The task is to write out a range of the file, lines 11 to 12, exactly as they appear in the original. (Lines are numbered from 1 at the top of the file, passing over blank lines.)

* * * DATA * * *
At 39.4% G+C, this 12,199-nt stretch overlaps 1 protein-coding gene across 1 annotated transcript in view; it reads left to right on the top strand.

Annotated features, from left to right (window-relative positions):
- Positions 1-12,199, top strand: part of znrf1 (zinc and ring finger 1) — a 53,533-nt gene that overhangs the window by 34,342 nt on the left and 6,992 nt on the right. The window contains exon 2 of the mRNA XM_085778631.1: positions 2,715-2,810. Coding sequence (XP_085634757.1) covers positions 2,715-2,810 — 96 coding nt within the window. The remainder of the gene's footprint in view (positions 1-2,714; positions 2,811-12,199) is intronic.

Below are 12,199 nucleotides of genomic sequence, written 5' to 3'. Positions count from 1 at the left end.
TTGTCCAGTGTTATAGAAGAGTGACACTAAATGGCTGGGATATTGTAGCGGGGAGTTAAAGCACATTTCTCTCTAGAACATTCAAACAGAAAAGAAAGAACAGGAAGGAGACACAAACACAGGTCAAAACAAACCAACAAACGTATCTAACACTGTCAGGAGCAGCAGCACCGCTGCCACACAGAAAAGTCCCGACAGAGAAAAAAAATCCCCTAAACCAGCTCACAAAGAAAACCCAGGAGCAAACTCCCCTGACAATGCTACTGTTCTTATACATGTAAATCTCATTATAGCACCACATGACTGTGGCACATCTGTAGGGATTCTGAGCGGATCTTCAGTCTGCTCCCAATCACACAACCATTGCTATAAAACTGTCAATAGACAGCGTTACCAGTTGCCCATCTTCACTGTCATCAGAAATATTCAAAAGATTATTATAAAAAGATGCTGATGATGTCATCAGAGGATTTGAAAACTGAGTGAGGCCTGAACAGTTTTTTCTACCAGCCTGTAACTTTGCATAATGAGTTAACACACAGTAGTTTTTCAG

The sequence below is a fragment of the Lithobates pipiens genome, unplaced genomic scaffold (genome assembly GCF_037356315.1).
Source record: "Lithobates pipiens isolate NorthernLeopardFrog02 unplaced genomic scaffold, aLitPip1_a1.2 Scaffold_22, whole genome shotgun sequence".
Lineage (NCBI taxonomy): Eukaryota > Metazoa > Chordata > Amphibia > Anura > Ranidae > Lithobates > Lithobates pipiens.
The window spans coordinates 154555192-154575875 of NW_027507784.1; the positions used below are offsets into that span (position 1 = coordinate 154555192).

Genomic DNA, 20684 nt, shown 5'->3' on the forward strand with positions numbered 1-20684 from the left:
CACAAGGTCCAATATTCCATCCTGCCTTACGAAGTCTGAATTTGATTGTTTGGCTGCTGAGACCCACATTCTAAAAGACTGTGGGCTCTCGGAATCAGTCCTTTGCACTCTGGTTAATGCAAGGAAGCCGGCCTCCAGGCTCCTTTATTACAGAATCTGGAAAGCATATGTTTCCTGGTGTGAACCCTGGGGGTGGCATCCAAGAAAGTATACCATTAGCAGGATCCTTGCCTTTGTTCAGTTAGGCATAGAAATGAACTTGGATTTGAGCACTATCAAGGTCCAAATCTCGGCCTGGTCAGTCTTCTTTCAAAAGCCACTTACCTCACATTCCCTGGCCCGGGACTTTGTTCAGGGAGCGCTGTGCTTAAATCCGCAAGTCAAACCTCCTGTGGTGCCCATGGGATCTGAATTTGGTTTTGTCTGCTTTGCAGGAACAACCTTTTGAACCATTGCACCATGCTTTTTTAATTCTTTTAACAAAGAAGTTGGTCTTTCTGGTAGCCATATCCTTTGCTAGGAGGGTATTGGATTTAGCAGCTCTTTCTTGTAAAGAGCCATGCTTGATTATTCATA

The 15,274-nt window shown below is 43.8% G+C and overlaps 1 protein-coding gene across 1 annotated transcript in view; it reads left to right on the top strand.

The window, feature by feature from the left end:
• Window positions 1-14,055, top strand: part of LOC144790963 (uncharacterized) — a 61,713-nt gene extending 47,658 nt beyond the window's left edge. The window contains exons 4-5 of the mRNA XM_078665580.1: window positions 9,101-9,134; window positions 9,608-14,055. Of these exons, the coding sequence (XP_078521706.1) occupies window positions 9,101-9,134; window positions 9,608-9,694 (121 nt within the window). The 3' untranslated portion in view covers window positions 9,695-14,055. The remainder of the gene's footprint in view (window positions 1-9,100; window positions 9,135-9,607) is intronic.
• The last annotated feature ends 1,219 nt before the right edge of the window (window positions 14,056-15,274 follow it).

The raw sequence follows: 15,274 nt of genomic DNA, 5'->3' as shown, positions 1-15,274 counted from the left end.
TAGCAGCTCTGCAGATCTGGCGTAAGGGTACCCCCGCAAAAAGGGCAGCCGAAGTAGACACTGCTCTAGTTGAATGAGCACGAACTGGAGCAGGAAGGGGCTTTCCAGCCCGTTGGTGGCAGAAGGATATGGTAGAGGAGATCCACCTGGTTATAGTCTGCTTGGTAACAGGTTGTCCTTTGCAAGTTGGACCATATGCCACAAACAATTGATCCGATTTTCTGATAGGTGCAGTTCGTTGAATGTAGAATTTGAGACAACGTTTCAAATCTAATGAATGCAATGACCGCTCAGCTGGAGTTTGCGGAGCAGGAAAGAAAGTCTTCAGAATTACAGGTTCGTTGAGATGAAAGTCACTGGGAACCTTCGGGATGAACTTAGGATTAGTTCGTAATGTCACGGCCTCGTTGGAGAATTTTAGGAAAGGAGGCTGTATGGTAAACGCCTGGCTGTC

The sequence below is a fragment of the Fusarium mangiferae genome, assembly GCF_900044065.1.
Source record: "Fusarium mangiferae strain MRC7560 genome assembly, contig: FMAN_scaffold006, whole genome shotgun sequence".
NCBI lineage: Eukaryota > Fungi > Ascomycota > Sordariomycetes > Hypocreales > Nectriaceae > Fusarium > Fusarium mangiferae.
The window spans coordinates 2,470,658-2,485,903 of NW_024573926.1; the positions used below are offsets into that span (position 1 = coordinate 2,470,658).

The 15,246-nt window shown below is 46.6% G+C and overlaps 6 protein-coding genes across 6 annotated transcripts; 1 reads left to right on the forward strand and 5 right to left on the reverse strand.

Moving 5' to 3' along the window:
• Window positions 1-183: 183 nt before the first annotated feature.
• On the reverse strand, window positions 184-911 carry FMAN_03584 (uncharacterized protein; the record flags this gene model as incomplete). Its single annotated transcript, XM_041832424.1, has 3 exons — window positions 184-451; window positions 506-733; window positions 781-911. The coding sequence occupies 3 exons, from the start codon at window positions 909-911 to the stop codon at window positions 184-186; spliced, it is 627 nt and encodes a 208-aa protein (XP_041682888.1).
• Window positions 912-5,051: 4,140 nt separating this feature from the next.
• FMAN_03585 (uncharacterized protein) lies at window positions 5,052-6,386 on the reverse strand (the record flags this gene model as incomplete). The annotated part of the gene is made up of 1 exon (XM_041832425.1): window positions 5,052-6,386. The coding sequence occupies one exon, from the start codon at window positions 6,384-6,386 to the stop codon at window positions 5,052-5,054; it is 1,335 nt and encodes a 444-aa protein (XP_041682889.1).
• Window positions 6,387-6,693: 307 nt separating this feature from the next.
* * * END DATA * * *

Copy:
CACAAGGTCCAATATTCCATCCTGCCTTACGAAGTCTGAATTTGATTGTTTGGCTGCTGAGACCCACATTCTAAAAGACTGTGGGCTCTCGGAATCAGTCCTTTGCACTCTGGTTAATGCAAGGAAGCCGGCCTCCAGGCTCCTTTATTACAGAATCTGGAAAGCATATGTTTCCTGGTGTGAACCCTGGGGGTGGCATCCAAGAAAGTATACCATTAGCAGGATCCTTGCCTTTGTTCAGTTAGGCATAGAAATGAACTTGGATTTGAGCACTATCAAGGTCCAAATCTCGGCCTGGTCAGTCTTCTTTCAAAAGCCACTTACCTCACATTCCCTGGCCCGGGACTTTGTTCAGGGAGCGCTGTGCTTAAATCCGCAAGTCAAACCTCCTGTGGTGCCCATGGGATCTGAATTTGGTTTTGTCTGCTTTGCAGGAACAACCTTTTGAACCATTGCACCATGCTTTTTTAATTCTTTTAACAAAGAAGTTGGTCTTTCTGGTAGCCATATCCTTTGCTAGGAGGGTATTGGATTTAGCAGCTCTTTCTTGTAAAGAGCCATGCTTGATTATTCATA

The 15,274-nt window shown below is 43.8% G+C and overlaps 1 protein-coding gene across 1 annotated transcript in view; it reads left to right on the top strand.